In response to the latest Ipsos MORI/Reuters poll, which put Labour and the Tories neck and neck on 37 per cent, he writes:
After losing in October 1951, Labour had pulled ahead by January 1952, but it didn’t stop the Conservatives enjoying 13 years in government. In 1970, after a June election, Labour were level by October; that didn’t stop Ted Heath polling more votes four years later, even if he didn’t secure enough seats to cling on.
He adds that Labour “led Mrs T’s cutting government within a month of the  election”, but was still out of power for the next 18 years. “Don’t get too excited, we’ve been here before,” is Cowley’s message.
But there are good reasons to believe that 2010 will prove atypical. For a start, the cuts planned by the coalition, the largest since the Geddes Axe of the 1920s, are greater than anything we saw under the Iron Lady.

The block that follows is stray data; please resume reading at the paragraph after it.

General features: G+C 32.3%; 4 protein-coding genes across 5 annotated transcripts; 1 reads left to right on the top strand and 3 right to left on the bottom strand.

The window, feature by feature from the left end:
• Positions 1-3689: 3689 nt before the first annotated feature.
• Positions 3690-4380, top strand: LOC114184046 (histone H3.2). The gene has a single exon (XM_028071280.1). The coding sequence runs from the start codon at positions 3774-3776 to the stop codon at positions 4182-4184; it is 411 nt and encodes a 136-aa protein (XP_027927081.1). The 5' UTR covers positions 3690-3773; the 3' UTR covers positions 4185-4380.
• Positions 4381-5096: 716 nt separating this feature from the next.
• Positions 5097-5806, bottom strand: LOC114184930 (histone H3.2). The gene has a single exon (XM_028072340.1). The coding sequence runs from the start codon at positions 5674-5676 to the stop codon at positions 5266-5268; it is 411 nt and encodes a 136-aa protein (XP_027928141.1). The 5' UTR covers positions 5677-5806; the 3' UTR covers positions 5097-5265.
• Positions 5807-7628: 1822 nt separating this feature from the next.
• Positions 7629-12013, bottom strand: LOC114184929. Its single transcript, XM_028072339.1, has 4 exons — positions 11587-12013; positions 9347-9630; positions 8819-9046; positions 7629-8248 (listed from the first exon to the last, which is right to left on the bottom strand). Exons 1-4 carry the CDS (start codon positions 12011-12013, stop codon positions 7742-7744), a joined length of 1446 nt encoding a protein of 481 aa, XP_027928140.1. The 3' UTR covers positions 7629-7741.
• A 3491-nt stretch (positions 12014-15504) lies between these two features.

Many on the left are unaware that, despite her neoliberal ideology, spending actually rose during Margaret Thatcher’s premiership. While education and health were neglected, spending on defence, law and order and welfare payments (thanks to mass unemployment) continued to grow.
Overall, public spending under Thatcher — from 1978-79 to 1989-90 — rose by 1.1 per cent a year on average.
There has, therefore, never been in living memory an austerity drive of the sort planned by the coalition. Figures on the left and the right are agreed that those 25 per cent cuts will make David Cameron’s government fantastically unpopular.
The coalition hasn’t even announced, let alone implemented, the key cuts, but already this week it has attracted the ire of the trade unions, the police and the defence establishment. No wonder one Liberal Democrat cabinet minister has predicted that support for his party will fall to 5 per cent and the Tories to 25 per cent.
Cowley’s analysis is an antidote to Labour complacency, but fails to factor in the historically extraordinary cuts we’re about to see.